Located just downstream from the quite impressive Little Niagara Falls is a smaller lower falls that might otherwise be worthy of attention if it were easier to access. Those who make the steep scramble down to the base of Little Niagara Falls may find it relatively easy to peer over the top of the falls, but to reach the bottom one must traverse further downstream and come back up from below after bypassing another short canyon. There is actually a faint boot path that leads down toward the bottom of this waterfall but bypasses the route to the base of Little Niagara Falls entirely, so if attempting to find Little Niagara Falls you may instead end up below this waterfall and wonder where the main attraction is.
- Tillicum Creek Falls is the Unofficial name of this waterfall.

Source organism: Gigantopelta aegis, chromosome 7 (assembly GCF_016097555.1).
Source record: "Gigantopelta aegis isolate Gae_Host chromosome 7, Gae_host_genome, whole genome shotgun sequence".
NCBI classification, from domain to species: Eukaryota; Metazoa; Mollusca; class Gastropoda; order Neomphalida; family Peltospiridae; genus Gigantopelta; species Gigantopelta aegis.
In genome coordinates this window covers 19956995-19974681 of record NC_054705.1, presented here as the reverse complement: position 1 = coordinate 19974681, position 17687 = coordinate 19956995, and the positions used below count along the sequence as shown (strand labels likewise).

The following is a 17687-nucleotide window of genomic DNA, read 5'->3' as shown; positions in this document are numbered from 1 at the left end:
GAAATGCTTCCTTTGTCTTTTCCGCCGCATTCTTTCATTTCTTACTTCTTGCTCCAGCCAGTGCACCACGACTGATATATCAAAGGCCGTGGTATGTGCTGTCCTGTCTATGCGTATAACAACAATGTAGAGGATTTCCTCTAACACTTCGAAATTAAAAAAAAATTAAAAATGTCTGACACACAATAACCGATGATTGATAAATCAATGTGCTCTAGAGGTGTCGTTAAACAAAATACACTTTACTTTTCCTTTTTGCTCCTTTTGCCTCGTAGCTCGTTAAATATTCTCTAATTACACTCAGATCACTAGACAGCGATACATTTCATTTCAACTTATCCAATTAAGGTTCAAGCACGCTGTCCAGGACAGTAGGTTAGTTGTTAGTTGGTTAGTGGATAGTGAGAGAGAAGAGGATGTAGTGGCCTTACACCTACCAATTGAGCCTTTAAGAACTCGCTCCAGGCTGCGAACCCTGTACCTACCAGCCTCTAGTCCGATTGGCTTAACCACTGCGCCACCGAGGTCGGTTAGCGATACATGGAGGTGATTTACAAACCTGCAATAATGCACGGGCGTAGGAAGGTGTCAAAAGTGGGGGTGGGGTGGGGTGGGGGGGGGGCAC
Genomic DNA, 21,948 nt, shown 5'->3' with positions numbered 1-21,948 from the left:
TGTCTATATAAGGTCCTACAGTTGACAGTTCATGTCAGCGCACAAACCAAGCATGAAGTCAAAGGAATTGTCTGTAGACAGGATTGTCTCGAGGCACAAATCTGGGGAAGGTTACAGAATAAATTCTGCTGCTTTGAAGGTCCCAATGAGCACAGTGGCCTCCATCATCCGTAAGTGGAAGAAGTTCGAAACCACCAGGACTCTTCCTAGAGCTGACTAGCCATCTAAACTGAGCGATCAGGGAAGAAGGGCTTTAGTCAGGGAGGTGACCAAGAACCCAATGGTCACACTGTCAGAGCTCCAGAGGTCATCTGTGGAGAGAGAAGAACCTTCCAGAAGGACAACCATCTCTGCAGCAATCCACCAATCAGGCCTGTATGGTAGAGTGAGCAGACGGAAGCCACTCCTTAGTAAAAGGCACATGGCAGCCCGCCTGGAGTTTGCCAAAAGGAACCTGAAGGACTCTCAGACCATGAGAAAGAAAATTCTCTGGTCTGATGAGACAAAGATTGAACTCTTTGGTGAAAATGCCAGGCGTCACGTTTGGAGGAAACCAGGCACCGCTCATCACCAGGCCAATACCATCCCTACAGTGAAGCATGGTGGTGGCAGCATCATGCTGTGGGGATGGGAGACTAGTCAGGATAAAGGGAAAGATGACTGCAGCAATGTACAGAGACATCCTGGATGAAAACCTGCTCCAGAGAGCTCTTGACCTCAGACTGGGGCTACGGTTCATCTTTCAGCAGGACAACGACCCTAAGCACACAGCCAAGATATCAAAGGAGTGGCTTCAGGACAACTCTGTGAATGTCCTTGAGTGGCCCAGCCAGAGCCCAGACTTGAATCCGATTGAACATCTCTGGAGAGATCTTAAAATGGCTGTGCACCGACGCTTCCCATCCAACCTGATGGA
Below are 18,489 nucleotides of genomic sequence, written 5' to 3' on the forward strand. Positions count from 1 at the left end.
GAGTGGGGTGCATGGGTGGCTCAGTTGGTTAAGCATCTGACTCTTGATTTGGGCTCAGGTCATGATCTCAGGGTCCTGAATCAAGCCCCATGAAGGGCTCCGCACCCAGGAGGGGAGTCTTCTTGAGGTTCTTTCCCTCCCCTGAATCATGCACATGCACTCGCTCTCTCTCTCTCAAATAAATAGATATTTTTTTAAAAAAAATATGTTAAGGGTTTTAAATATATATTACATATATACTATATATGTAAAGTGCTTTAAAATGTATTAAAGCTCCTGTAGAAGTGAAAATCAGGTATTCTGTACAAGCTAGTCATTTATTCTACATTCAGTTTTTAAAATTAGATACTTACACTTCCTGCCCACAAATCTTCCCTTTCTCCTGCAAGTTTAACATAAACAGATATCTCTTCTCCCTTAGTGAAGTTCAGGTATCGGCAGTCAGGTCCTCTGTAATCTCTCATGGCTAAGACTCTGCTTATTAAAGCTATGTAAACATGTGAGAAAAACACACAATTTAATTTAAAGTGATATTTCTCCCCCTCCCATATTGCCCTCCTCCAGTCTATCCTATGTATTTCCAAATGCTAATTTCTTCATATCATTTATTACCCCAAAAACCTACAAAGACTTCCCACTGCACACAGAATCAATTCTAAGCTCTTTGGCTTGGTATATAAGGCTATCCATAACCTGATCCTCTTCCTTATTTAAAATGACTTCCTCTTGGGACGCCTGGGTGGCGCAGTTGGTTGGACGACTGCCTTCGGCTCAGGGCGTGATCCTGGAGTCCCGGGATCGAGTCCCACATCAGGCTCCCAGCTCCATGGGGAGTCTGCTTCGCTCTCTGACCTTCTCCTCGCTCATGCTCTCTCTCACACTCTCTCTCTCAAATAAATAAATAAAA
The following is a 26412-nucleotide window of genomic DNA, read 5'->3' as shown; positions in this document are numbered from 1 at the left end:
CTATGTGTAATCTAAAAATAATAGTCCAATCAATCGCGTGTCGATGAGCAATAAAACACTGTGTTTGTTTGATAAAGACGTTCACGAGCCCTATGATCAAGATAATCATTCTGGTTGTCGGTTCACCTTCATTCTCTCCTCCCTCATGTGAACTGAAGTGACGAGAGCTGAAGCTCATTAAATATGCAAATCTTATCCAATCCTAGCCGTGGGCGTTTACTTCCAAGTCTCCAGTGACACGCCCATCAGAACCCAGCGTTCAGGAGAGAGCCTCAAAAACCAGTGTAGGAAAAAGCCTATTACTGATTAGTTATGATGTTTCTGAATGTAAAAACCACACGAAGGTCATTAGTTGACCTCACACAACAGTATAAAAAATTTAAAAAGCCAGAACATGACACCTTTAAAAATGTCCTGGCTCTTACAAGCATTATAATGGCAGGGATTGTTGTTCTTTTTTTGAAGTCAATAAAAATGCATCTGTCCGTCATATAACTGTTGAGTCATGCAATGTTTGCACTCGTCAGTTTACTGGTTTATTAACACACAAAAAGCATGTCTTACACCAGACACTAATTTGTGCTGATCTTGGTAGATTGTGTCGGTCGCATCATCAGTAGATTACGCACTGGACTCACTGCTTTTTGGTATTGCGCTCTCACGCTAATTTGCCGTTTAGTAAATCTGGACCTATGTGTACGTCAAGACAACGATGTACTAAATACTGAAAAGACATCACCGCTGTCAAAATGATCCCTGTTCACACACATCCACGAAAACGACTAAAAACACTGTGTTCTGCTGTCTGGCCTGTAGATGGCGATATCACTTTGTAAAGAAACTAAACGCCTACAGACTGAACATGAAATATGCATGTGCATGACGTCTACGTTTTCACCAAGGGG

Tillicum Creek Falls is found about 500 feet downstream of Little Niagara Falls. The most direct route to Little Niagara is to take the Lewis River Road (FSR 90) east from SR 503 to its junction with FSR 88, which is 7.2 miles west of the junction of Forest Service Roads 90 and 23, or 9.2 miles east of the Lower Lewis River Falls Recreation Area. From FSR 90, follow Road 88 (paved) for 1.4 miles then turn right onto Road 8832 (gravel), which may or may not be signed. Follow Road 8832 gradually uphill for 5 1/4 miles to a sharp bend to the left and park. If you reach the bridge over Tillicum Creek, you've gone a quarter of a mile too far. Do NOT head straight for the creek where a waterfall is audible - this is Little Niagara and will lead you to the top of the falls where you will get cliffed out. Instead look for a flag tied to a tree branch along the road slightly downstream from the most audible sound of the falls and descend paralleling the creek for a short distance along a somewhat obvious tread / animal path. After descending for about one-tenth of a mile, make a hard left and scramble steeply down to the creek - this should put you just downstream of the falls. Chances are you will have to get wet and scramble up the creek a short distance to actually see the falls.